Intern Benin Marshall of P.S. Arts (center) smiles as Clement Hanami (left) shares his experience working at the Japanese American National Museum
Mondays at the Getty Center tend to be still, quiet, and relatively empty without the hustle and bustle of visitors coming up the tram. But on June 30th there was a change of pace in the routine as 110 Getty Multicultural Undergraduate interns poured on site. Working at 66 museums and visual arts organizations across Los Angeles County, these interns, including myself, came together for Arts Summit – a daylong event featuring a keynote speaker, career development sessions, and behind-the-scenes tours.
Through my work as the summer intern for the Getty Foundation, I saw firsthand the preparation leading up to Arts Summit. Compiling the speaker biographies, reading career session descriptions, and learning about the different organizations served by the internship program gave me insight into the event. Nothing, however, could compare to the excitement I felt on the actual day. From my seat in the Museum Lecture Hall, I felt inspired and motivated knowing that I was among such talented, intelligent, and passionate people, both on stage and around me in the audience. Despite the morning’s June gloom (and with the help of a cup of coffee), I felt invigorated and ready for the opportunities Arts Summit had to offer.
All expectations I had for the day were immediately met and surpassed when Traci Kato-Kiriyama, the 2014 Arts Summit keynote speaker, took the stage. With blue-green streaks in her hair and a smile that lit up the entire auditorium, Kato-Kiriyama shared anecdotes of her own experience as a Getty intern at the Japanese American National Museum. Below is an excerpt of her inspiring talk. Hear the full talk here.
Kato-Kiriyama explained how her time in “J-Town” influenced the work she does now as a writer, artist, educator, and activist. She was honest, down-to-earth, and heartfelt, telling stories while genuinely relating to her audience. I was captivated by her youthful energy and her two messages: that “every interaction is an opportunity,” and that “extraordinary ordinary” people shape art and history. Abstract at first, these themes resonated throughout the day.
Every Interaction an Opportunity
Kato-Kiriyama’s message that every interaction is an opportunity spoke to us in the audience, most of whom were strangers to one another. Arts Summit was designed to get us to interact and strategically reach out – with one another as peers, and with professionals in the arts community. Bringing everyone together for one day created an opportunity to share stories, engage with one another, and make new friends.
Later in the day, during the career sessions, we interacted directly with men and women in the visual arts who told us about their careers and answered our countless questions. I attended four sessions, facilitated by exhibition designer Clement Hanami (Japanese American National Museum), art historian Saloni Mathur (UCLA), cultural affairs supervisor Malina Moore (City of Santa Monica), and cultural resources planner Flora Chou (Page & Tumbull). These four session leaders represented very different backgrounds and professions, and listening to them expanded my vision of the future possibilities. They showed me that professions in the visual arts extend beyond working at museums. I hadn’t thought about it before, but the field of visual arts has great potential for people looking to engage with the community, such as myself. These conversations and interactions at Arts Summit became opportunities for self-growth and for career possibilities.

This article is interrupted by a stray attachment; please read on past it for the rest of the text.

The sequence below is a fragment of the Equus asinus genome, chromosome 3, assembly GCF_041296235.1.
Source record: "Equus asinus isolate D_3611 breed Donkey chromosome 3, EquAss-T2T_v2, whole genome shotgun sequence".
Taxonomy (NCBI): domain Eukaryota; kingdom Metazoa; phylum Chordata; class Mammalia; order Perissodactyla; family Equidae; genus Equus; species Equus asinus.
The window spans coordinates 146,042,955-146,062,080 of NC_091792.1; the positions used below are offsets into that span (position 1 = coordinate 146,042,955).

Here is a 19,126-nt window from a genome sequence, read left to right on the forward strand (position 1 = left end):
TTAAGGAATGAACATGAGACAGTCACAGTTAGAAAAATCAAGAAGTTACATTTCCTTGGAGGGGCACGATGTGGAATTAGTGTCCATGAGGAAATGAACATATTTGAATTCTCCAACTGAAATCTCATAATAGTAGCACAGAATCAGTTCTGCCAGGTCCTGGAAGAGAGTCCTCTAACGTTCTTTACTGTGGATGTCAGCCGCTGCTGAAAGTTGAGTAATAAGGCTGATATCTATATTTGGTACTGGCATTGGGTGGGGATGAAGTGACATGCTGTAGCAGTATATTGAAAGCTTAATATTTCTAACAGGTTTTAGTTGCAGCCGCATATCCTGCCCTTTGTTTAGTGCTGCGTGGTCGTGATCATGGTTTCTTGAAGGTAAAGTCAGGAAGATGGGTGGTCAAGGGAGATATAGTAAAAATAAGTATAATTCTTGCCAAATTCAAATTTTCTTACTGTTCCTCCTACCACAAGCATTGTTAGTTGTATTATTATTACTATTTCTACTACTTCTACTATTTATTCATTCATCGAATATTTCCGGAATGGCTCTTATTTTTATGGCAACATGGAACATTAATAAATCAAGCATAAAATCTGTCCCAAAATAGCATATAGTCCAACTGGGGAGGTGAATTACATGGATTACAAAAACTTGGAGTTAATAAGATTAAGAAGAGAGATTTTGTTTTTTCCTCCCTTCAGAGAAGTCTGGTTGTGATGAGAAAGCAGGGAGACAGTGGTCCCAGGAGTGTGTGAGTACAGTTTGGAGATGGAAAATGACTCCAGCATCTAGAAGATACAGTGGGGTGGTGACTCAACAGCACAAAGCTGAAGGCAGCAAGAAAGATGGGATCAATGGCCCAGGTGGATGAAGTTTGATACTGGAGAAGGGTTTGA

On Being “Extraordinary Ordinary”
The second message I took from Kato-Kiriyama’s talk was the importance of “extraordinary ordinary” people in our communities. Kato-Kiriyama shared this through stories of the people in her life that inspired her, primarily Yuri Kochiyama, who passed away in early June. A Japanese-American woman who was relocated to an internment camp during World War II, Kochiyama went on to forge a friendship with Malcolm X and eventually become a civil rights activist herself.
As Kato-Kiriyama reminisced about the life of Kochiyama – whom she explicitly described as being an “extraordinary ordinary” person – tears came to her eyes. Because of the many similar “extraordinary ordinary” people in the community whose stories often go untold, Kato-Kiriyama stressed the importance of art. Art allows individuals to express themselves and therefore empowers communities and promotes mutual understanding among different groups.
This idea carried over later in the day, when I learned about new ways in which exhibitions are being designed at Clement Hanami’s session, titled “Exhibition Design in the 21st Century.” Hanami explained how exhibition design has shifted towards directly engaging the audience and the community. No longer just arrangements of glass cases, exhibits are becoming more interactive.
One example, the Remembrance Project, invites the audience to share their personal stories about the Japanese American experience during World War II. In hearing about this new interactive approach, I realized the truth in Kato-Kiriyama’s words – that the visual arts gives voice to the “extraordinary ordinary” person.
Seeing the relationship between art and the community gave me a new perspective on potential career possibilities and instilled in me a further sense of curiosity. Arts Summit opened my eyes to more possibilities for my own future and that of my peers and I intend to make the most of what I learned.